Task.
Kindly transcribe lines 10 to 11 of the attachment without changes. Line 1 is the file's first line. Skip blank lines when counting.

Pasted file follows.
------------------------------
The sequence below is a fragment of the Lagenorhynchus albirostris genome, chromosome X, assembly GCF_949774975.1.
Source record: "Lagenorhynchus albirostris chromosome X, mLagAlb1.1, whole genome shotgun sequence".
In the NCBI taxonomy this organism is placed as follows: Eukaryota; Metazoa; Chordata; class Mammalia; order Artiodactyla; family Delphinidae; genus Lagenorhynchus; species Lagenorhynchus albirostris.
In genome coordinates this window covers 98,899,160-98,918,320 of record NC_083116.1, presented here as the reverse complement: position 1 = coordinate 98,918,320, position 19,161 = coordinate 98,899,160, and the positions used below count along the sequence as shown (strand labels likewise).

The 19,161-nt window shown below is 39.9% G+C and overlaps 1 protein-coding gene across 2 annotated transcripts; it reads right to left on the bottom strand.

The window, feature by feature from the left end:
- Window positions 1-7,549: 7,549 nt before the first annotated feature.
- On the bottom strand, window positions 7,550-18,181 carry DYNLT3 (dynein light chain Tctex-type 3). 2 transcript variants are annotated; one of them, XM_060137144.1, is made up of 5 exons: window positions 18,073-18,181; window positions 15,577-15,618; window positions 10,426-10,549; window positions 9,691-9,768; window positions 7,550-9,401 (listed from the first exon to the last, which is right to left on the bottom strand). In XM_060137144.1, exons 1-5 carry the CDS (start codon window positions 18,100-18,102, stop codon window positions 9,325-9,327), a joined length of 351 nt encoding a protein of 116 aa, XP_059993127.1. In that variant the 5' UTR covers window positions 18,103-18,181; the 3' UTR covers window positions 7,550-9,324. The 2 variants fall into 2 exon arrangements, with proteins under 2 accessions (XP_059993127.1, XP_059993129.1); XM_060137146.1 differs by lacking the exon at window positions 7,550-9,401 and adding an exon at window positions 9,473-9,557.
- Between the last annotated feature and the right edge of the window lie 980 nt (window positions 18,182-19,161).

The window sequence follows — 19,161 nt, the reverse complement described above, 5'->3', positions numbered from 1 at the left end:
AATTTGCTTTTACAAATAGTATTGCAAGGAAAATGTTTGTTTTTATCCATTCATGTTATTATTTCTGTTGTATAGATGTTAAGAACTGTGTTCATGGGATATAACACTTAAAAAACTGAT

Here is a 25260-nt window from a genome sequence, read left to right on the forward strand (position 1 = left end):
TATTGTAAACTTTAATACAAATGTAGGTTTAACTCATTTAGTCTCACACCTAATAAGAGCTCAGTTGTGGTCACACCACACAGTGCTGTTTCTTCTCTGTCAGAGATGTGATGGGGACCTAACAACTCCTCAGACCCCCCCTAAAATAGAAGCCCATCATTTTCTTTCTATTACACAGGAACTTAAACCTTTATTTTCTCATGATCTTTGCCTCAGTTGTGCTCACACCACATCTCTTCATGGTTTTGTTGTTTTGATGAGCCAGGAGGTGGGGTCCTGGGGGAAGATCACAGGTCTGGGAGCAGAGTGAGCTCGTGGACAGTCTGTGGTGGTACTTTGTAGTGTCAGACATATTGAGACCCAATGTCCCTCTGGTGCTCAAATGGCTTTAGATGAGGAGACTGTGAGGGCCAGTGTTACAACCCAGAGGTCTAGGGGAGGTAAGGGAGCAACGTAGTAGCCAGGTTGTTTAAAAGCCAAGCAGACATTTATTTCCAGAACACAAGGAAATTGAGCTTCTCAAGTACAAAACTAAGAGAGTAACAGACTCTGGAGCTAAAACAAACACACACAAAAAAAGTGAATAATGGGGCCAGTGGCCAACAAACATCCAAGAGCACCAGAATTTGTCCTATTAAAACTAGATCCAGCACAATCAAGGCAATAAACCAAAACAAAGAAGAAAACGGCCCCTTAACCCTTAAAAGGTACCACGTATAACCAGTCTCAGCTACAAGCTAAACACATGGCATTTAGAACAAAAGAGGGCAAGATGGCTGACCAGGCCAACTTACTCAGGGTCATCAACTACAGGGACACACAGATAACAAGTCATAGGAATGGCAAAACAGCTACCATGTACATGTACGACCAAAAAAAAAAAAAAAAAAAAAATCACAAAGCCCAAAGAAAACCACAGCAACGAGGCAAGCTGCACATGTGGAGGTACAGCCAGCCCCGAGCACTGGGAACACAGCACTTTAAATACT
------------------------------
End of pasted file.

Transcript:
The window sequence follows — 19,161 nt, the reverse complement described above, 5'->3', positions numbered from 1 at the left end:
AATTTGCTTTTACAAATAGTATTGCAAGGAAAATGTTTGTTTTTATCCATTCATGTTATTATTTCTGTTGTATAGATGTTAAGAACTGTGTTCATGGGATATAACACTTAAAAAACTGAT